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Responding to Violence

Post 13 of 198

Throughout Christian history, a theological struggle continues: Is the church to be pacifist? The overwhelming evidence in the New Testament tells us yes. Love your enemies, and turn the other cheek, our Lord Jesus said in the Sermon on the Mount. Overcome evil with good, and heap kindness upon the heads of your enemies, the apostle Paul said in Romans. In Revelation, when the conquering hero is revealed in chapter 5, it’s a gentle Lamb, not a warrior. It’s pretty hard to find anything but pacifism as the Christian way of life in the New Testament.

But of course there is the Old Testament, which we also honor as the word of God. And though it has plenty of foundation for pacifism (think “Vengeance is mine, says the Lord” in Deuteronomy 32 and “Come let us reason together” in Isaiah 1), there is a lot of violence against enemies seemingly condoned in the Old Testament.  So the debate continues. Some Christians have continued to take a purist pacifist stance, which is in keeping with the earliest Christians. Other sincere Christians, starting with the reign of Constantine in the 4th century, developed  beliefs which allow violence in certain instances only, such as the Just War doctrine. Their belief is that though violence may be necessary in our broken world, it must be controlled and used reasonably.

What is important to me as your pastor is not what side you lean towards- pacifist or limited violence intended to repel violence. What I care about is that you are thinking biblically and theologically and historically about it! Today I received  an email urging me as a pastor to use a bullet proof vest and carry a weapon to protect my flock. Aside from being offended that this opportunistic company is trying to make pastors afraid, and wondering how they got my email address, I am prompted to ask essential questions.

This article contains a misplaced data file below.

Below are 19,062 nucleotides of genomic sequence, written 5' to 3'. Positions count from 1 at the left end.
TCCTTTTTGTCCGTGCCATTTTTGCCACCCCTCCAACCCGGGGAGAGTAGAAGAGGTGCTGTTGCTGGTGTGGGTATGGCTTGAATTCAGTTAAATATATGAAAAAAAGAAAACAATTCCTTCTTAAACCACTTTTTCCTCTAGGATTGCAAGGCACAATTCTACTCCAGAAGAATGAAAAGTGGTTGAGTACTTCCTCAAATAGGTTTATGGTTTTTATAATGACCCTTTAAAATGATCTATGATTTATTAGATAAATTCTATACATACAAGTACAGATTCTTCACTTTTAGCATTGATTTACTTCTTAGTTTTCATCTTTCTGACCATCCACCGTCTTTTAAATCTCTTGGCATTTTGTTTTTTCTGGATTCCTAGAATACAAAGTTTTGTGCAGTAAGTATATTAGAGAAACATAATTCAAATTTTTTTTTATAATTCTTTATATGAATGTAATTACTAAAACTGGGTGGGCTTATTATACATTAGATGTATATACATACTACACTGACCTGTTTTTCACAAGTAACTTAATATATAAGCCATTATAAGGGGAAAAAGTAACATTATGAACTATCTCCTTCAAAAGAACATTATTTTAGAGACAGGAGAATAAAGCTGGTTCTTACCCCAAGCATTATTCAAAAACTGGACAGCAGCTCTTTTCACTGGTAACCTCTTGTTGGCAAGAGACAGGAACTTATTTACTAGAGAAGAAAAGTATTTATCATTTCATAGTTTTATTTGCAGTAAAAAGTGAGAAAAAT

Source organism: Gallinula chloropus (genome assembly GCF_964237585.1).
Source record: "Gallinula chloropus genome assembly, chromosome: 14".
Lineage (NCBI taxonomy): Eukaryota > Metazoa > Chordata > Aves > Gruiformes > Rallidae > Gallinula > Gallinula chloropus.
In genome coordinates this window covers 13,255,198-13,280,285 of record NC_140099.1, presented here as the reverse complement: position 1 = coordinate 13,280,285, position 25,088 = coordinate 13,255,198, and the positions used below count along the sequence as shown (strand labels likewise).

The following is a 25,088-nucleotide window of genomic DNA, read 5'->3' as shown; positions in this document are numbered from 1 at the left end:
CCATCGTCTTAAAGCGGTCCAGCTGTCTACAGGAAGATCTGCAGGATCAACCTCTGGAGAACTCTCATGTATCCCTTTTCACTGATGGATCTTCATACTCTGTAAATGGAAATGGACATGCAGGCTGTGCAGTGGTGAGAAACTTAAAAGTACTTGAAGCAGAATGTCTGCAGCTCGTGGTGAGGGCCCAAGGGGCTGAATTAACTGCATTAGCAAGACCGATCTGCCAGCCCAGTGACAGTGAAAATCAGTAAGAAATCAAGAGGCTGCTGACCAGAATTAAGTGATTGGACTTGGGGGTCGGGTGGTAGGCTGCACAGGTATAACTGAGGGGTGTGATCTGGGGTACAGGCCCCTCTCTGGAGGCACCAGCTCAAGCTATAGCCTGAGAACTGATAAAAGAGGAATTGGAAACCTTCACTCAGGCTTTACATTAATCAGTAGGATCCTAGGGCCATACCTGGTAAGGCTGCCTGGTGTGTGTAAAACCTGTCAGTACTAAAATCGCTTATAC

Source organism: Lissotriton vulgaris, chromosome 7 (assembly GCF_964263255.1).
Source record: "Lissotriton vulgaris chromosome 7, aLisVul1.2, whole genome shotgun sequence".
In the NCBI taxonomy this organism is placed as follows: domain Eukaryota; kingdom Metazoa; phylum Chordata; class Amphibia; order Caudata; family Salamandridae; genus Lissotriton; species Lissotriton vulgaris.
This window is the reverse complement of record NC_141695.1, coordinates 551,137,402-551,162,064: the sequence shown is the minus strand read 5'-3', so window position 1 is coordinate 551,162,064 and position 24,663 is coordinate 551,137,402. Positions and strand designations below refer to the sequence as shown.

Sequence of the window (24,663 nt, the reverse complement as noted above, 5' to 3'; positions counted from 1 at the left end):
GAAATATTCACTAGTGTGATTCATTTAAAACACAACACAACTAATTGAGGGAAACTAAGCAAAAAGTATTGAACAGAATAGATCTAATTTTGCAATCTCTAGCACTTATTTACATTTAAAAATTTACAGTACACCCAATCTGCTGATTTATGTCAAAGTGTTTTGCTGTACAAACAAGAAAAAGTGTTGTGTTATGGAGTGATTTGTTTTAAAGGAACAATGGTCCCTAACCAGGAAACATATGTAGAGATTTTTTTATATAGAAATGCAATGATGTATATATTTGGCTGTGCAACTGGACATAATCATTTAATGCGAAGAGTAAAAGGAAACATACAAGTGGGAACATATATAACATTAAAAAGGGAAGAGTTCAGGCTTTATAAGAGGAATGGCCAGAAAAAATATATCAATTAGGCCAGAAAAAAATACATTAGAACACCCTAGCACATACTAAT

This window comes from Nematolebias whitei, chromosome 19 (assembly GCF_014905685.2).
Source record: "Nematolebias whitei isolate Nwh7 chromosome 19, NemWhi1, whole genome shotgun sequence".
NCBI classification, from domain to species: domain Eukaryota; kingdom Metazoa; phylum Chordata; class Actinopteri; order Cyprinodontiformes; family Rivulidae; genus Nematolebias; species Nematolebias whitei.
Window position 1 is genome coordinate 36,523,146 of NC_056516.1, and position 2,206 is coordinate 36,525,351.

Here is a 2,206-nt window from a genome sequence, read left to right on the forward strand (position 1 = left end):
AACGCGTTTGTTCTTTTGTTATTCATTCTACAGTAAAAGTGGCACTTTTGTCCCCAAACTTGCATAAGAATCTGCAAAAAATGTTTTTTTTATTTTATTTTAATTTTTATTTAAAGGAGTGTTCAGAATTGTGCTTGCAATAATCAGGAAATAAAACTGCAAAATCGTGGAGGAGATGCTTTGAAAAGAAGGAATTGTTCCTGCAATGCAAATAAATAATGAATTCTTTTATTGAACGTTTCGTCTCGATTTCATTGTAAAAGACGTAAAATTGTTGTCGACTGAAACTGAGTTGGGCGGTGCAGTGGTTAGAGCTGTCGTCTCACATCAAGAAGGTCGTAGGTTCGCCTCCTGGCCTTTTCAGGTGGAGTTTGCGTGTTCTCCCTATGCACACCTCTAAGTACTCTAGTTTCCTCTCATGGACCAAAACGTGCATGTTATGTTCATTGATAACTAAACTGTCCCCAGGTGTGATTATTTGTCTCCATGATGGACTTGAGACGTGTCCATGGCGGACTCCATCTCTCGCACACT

1. Do I think gun violence is a realistic concern for me or my flock?  As one who years ago was confronted with a gun at church (a story for another time), I do not take lightly the safety of my congregation or myself. In my best assessment, however, there is not a credible threat to churches or Christians in general at this time. So my personal answer would be that it is not a realistic concern. However if I thought it was, my next questions would be:
  2. What does the Bible tell me to do? What would Jesus do? What have my foreparents in the faith done before me? What do I believe about God and about how I am to treat my enemies? And how do these foundational elements of my faith lead me in how I will live my life and lead my flock in this situation?

In every generation, the Christian faith has had witnesses who assessed the dangers, challenges, and opportunities for witness in their day, and chose to walk in Christ’s ways of courage and wisdom. It is our turn in this generation. So think, think, think, and pray, pray, pray. Don’t let the pressures of this fear or that fad keep you from the ancient paths laid before us. Know why you choose to live as you do. And may the peace of Christ, which passes all worldly understanding, guard your hearts and minds in Christ Jesus!